0
$\begingroup$

The ODE I'm trying to solve is: $y''+2y'+2y = 3$. I've never tried to solve an ODE with complex roots until this problem so it's challenge for me. These are my steps for getting r: $$a_2r^2 +a_1r+a_0=0$$ $$r^2+2r+2=0$$ $$(r+1)^2 = -1$$ $$r = \pm i-1$$ $Q_2(x) = \frac32$ and these are my last few steps plugging everything into the final equation: $$y = c_1e^{r_1x}+c_2e^{r_2x}+Q_k(x)$$ $$y = c_1e^{(i-1)x} + c_2e^{(-i-1)x} + \frac32$$ $$y = c_1 e^{-x} (\cos{x}+i\sin{x})+ c_2 e^{-x} (\cos{x}-i\sin{x})+\frac32$$

I think somehow the imaginary answers should cancel each other out, but they don't. Wolfram alpha gives

$$y = c_1 e^{-x}\sin{x} + c_2e^{-x}\cos{x}+\frac32$$

Where did I go wrong?

$\endgroup$
  • $\begingroup$ With complex roots, the coefficients can be complex, so that ultimately the solution will be a real-valued function. $\endgroup$ – Bernard Mar 23 '17 at 23:59
0
$\begingroup$

I don't think that you went wrong anywhere but the solution for complex roots $r = \alpha \pm i \beta$ can be expressed as $C_1 e^{\alpha x}\cos(\beta x) + C_2 e^{\alpha x}\sin(\beta x)$. Your solution $r = \pm i -1= -1 \pm i$ gives $\alpha = -1$ and $\beta = 1$, which leads to $C_1 e^{- x}\cos (x) + C_2 e^{- x}\sin( x)$.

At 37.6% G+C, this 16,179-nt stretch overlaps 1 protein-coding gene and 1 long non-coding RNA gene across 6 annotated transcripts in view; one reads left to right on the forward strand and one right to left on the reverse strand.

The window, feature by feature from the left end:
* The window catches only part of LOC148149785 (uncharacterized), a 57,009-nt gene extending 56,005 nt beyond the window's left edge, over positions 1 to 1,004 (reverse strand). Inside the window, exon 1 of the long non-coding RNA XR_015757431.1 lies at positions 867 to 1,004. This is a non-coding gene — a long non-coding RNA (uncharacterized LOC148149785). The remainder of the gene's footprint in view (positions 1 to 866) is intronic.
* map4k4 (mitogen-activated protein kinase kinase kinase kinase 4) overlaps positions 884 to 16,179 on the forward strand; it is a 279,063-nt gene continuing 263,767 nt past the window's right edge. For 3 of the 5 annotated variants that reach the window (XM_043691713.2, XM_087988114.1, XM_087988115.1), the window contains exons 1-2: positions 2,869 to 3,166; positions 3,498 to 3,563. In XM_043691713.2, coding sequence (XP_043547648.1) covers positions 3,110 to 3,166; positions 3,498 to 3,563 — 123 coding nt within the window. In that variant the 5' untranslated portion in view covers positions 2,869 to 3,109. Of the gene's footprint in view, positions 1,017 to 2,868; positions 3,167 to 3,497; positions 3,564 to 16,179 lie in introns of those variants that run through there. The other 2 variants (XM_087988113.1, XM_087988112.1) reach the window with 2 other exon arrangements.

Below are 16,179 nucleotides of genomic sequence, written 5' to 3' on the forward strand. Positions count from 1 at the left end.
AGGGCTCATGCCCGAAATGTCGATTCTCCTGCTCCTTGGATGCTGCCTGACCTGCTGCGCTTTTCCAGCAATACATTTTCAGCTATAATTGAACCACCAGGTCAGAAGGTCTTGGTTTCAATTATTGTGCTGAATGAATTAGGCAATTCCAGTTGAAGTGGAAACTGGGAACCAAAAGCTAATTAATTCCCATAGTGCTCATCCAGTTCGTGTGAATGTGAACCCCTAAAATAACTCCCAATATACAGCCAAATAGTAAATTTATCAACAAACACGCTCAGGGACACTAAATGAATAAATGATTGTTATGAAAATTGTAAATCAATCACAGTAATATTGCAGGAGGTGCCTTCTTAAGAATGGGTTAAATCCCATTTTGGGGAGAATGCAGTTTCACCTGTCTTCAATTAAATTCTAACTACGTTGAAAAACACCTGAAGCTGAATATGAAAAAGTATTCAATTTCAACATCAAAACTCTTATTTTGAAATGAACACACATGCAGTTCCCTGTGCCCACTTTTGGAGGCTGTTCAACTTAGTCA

$\endgroup$
0
$\begingroup$

Ff you rearrange the solution you found, you'll get

$y = (c_1 + c_2) e^{-x} \cos x + i(c_1 - c_2) e^{-x} \sin x + \frac{3}{2}$

Then, use the substitution $a_1 = c_1 + c_2$, $a_2 = i(c_1 - c_2)$ to get the solution Wolfram Alpha found.

But, you may ask, doesn't that mean that some of those constants might be complex? Well, yes. But that's fine - nothing in there prevented any of that happening, and it can happen no matter how you rearrange the formula (there's nothing stopping $a_1$ and $a_2$ from being complex). However, this is just the general form of the solution. Particular solutions could wind up having completely real coefficients, depending on how they're defined.

$\endgroup$
0
$\begingroup$

$y = $$C_1e^{-x}(\cos x + i \sin x) + C_2e^{-x}(\cos x - i \sin x)+\frac32\\ (C_1 + C_2) e^{-x}(\cos x + i \sin x) + (iC_1 - iC_2) e^{-x} \sin x + \frac 32$

$(C_1 + C_2)$ is just an arbitrary constant. As is $(iC_1 - iC_2). $ There nothing that says that arbitrary constants cannot be complex.

$\endgroup$

Your Answer

By clicking “Post Your Answer”, you agree to our terms of service, privacy policy and cookie policy

Not the answer you're looking for? Browse other questions tagged or ask your own question.